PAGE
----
2015 Ig Nobel prize winners

ig nobelWe are all familiar with the prestigious Nobel Prize which Wikipedia describes as a set of annual international awards bestowed in a number of categories by Swedish and Norwegian committees in recognition of academic, cultural and/or scientific advances. A recipient of this award is more known worldwide as a laureate.

Well, for those who are not aware, we also have an award for another group of laureates ‘honoring their achievements that first make people laugh, and then make them think.’

I really find this interesting, amusing and educational as well, and the reasons why I am sharing this with you. I hope you will find it entertaining, too.

The awards are called Ig Nobel Prizes, and are given each year for the ten unusual or trivial achievements in scientific research.

The name is actually a play on the word ignoble (“characterized by baseness, lowness, or meanness”), as opposed to what the Nobel Prize really is.

While the Ig Nobel Prizes are a parody of the Nobel Prizes, it is, however, used to point out that even the most absurd-sounding avenues of research can yield useful knowledge.

Organized by the scientific humor magazine Annals of Improbable Research (AIR), they are presented by a group that includes Nobel laureates at a ceremony at Harvard University’s Sanders Theater.

I will just be showing here the list of prize winners under the different branches of learning and what their respective researches are all about:

Chemistry – Callum Ormonde (University of Western Australia) and colleagues, for inventing a chemical recipe to partially un-boil an egg.

Physics – Patricia Yang (Georgia Institute of Technology, US) and colleagues, for testing the biological principle that nearly all mammals empty their bladders in about 21 seconds (plus or minus 13 seconds).

Literature – Mark Dingemanse (Max Planck Institute for Psycholinguistics, The Netherlands) and colleagues, for discovering that the word “huh?” (or its equivalent) seems to exist in every human language – and for not being quite sure why.

Management – Gennaro Bernile (Singapore Management University) and colleagues, for discovering that many business leaders developed in childhood a fondness for risk-taking, when they experienced natural disasters (such as earthquakes, volcanic eruptions, tsunamis, and wildfires) that – for them – had no dire personal consequences.

Economics – The Bangkok Metropolitan Police (Thailand) for offering to pay policemen extra cash if the policemen refuse to take bribes.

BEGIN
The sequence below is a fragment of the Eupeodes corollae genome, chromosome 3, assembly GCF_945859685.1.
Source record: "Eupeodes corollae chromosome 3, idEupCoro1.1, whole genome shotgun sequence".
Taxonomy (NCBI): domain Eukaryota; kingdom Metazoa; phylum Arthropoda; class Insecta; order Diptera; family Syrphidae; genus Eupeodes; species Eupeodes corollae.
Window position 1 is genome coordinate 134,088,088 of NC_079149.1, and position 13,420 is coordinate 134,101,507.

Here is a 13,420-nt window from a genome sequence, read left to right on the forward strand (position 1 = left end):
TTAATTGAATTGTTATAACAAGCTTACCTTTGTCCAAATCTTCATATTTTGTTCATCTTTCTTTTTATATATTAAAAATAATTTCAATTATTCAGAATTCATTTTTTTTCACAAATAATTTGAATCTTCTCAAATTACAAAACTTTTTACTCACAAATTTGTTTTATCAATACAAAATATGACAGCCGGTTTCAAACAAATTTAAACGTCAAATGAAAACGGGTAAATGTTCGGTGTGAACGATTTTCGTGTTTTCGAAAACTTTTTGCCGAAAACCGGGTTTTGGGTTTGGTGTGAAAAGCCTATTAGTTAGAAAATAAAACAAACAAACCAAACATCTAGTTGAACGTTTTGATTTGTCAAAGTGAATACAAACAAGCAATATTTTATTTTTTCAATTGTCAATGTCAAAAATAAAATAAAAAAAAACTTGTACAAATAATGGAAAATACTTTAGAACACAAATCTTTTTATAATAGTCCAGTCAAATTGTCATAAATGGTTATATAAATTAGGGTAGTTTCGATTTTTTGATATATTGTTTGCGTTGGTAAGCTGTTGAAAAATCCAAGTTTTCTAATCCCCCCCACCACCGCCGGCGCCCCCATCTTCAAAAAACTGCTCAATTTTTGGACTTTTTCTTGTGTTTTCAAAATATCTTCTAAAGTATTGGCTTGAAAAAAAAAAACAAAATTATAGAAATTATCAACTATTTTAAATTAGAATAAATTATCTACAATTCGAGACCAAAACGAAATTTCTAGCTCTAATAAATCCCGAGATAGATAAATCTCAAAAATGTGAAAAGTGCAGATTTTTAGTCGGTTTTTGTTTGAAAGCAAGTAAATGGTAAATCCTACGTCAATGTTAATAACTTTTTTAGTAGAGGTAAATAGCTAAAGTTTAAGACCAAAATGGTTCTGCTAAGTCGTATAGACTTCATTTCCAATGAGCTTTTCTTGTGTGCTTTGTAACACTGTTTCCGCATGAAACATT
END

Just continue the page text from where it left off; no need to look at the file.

Medicine – joint award: Hajime Kimata (Kimata Hajime Clinic, Japan) and also Jaroslava Durdiaková (Comenius University, Slovakia) and her colleagues, for experiments to study the biomedical benefits or biomedical consequences of intense kissing (and other intimate, interpersonal activities).

Mathematics – Elisabeth Oberzaucher and Karl Grammer (University of Vienna, Austria) for trying to use mathematical techniques to determine whether and how Moulay Ismael the Bloodthirsty, the Sharifian Emperor of Morocco, managed, during the years from 1697 through 1727, to father 888 children.

Biology – Bruno Grossi (University of Chile) and colleagues, for observing that when you attach a weighted stick to the rear end of a chicken, the chicken then walks in a manner similar to that in which dinosaurs are thought to have walked.

Diagnostic medicine – Diallah Karim (Stoke Mandeville Hospital, UK) and colleagues, for determining that acute appendicitis can be accurately diagnosed by the amount of pain evident when the patient is driven over speed bumps.

Physiology and entomology – Awarded jointly to two individuals: Justin Schmidt (Southwest Biological Institute, US) for painstakingly creating the Schmidt Sting Pain Index, which rates the relative pain people feel when stung by various insects; and to Michael L. Smith (Cornell University, US), for carefully arranging for honey bees to sting him repeatedly on 25 different locations on his body, to learn which locations are the least painful (the skull, middle toe tip, and upper arm), and which are the most painful (the nostril, upper lip, and penis shaft).

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